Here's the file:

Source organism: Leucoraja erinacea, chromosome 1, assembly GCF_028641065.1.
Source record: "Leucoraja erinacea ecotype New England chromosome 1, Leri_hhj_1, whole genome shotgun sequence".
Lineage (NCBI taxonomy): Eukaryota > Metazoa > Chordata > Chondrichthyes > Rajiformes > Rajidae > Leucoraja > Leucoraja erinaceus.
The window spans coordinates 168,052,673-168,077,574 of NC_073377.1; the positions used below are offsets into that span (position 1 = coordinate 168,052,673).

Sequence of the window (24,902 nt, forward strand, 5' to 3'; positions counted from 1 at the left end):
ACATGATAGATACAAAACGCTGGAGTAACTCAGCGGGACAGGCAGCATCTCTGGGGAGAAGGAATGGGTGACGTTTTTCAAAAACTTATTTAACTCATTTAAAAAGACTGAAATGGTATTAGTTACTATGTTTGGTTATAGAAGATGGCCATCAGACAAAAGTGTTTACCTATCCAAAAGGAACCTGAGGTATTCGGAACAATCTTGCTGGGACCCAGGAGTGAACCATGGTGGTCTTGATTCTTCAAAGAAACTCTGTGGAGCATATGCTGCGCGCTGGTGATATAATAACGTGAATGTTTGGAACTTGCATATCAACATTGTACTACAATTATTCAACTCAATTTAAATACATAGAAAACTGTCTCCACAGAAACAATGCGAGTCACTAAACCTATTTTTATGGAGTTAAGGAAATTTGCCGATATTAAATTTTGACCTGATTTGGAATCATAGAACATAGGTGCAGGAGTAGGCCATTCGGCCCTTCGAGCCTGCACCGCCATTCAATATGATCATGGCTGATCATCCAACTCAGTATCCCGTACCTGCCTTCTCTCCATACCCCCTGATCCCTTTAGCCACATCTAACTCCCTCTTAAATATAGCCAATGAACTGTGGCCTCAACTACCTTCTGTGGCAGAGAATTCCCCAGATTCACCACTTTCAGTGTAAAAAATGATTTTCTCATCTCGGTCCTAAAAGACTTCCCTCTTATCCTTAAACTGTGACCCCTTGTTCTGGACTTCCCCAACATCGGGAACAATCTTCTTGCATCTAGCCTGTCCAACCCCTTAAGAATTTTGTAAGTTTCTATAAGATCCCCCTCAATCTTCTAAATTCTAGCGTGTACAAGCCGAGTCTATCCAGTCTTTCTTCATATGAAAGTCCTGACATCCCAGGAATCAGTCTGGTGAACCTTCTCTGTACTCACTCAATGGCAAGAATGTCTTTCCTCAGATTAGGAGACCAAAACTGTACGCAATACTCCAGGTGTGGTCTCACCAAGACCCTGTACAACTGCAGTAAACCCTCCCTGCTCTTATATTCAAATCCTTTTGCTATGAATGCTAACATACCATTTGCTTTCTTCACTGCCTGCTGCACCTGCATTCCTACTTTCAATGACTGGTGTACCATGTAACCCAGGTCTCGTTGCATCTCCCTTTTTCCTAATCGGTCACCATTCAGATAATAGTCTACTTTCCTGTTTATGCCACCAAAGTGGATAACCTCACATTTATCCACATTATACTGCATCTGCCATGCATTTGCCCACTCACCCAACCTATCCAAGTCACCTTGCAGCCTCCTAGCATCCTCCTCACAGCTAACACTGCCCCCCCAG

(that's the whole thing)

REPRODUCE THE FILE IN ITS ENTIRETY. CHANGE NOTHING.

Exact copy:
Source organism: Leucoraja erinacea, chromosome 1, assembly GCF_028641065.1.
Source record: "Leucoraja erinacea ecotype New England chromosome 1, Leri_hhj_1, whole genome shotgun sequence".
Lineage (NCBI taxonomy): Eukaryota > Metazoa > Chordata > Chondrichthyes > Rajiformes > Rajidae > Leucoraja > Leucoraja erinaceus.
The window spans coordinates 168,052,673-168,077,574 of NC_073377.1; the positions used below are offsets into that span (position 1 = coordinate 168,052,673).

Sequence of the window (24,902 nt, forward strand, 5' to 3'; positions counted from 1 at the left end):
ACATGATAGATACAAAACGCTGGAGTAACTCAGCGGGACAGGCAGCATCTCTGGGGAGAAGGAATGGGTGACGTTTTTCAAAAACTTATTTAACTCATTTAAAAAGACTGAAATGGTATTAGTTACTATGTTTGGTTATAGAAGATGGCCATCAGACAAAAGTGTTTACCTATCCAAAAGGAACCTGAGGTATTCGGAACAATCTTGCTGGGACCCAGGAGTGAACCATGGTGGTCTTGATTCTTCAAAGAAACTCTGTGGAGCATATGCTGCGCGCTGGTGATATAATAACGTGAATGTTTGGAACTTGCATATCAACATTGTACTACAATTATTCAACTCAATTTAAATACATAGAAAACTGTCTCCACAGAAACAATGCGAGTCACTAAACCTATTTTTATGGAGTTAAGGAAATTTGCCGATATTAAATTTTGACCTGATTTGGAATCATAGAACATAGGTGCAGGAGTAGGCCATTCGGCCCTTCGAGCCTGCACCGCCATTCAATATGATCATGGCTGATCATCCAACTCAGTATCCCGTACCTGCCTTCTCTCCATACCCCCTGATCCCTTTAGCCACATCTAACTCCCTCTTAAATATAGCCAATGAACTGTGGCCTCAACTACCTTCTGTGGCAGAGAATTCCCCAGATTCACCACTTTCAGTGTAAAAAATGATTTTCTCATCTCGGTCCTAAAAGACTTCCCTCTTATCCTTAAACTGTGACCCCTTGTTCTGGACTTCCCCAACATCGGGAACAATCTTCTTGCATCTAGCCTGTCCAACCCCTTAAGAATTTTGTAAGTTTCTATAAGATCCCCCTCAATCTTCTAAATTCTAGCGTGTACAAGCCGAGTCTATCCAGTCTTTCTTCATATGAAAGTCCTGACATCCCAGGAATCAGTCTGGTGAACCTTCTCTGTACTCACTCAATGGCAAGAATGTCTTTCCTCAGATTAGGAGACCAAAACTGTACGCAATACTCCAGGTGTGGTCTCACCAAGACCCTGTACAACTGCAGTAAACCCTCCCTGCTCTTATATTCAAATCCTTTTGCTATGAATGCTAACATACCATTTGCTTTCTTCACTGCCTGCTGCACCTGCATTCCTACTTTCAATGACTGGTGTACCATGTAACCCAGGTCTCGTTGCATCTCCCTTTTTCCTAATCGGTCACCATTCAGATAATAGTCTACTTTCCTGTTTATGCCACCAAAGTGGATAACCTCACATTTATCCACATTATACTGCATCTGCCATGCATTTGCCCACTCACCCAACCTATCCAAGTCACCTTGCAGCCTCCTAGCATCCTCCTCACAGCTAACACTGCCCCCCCAG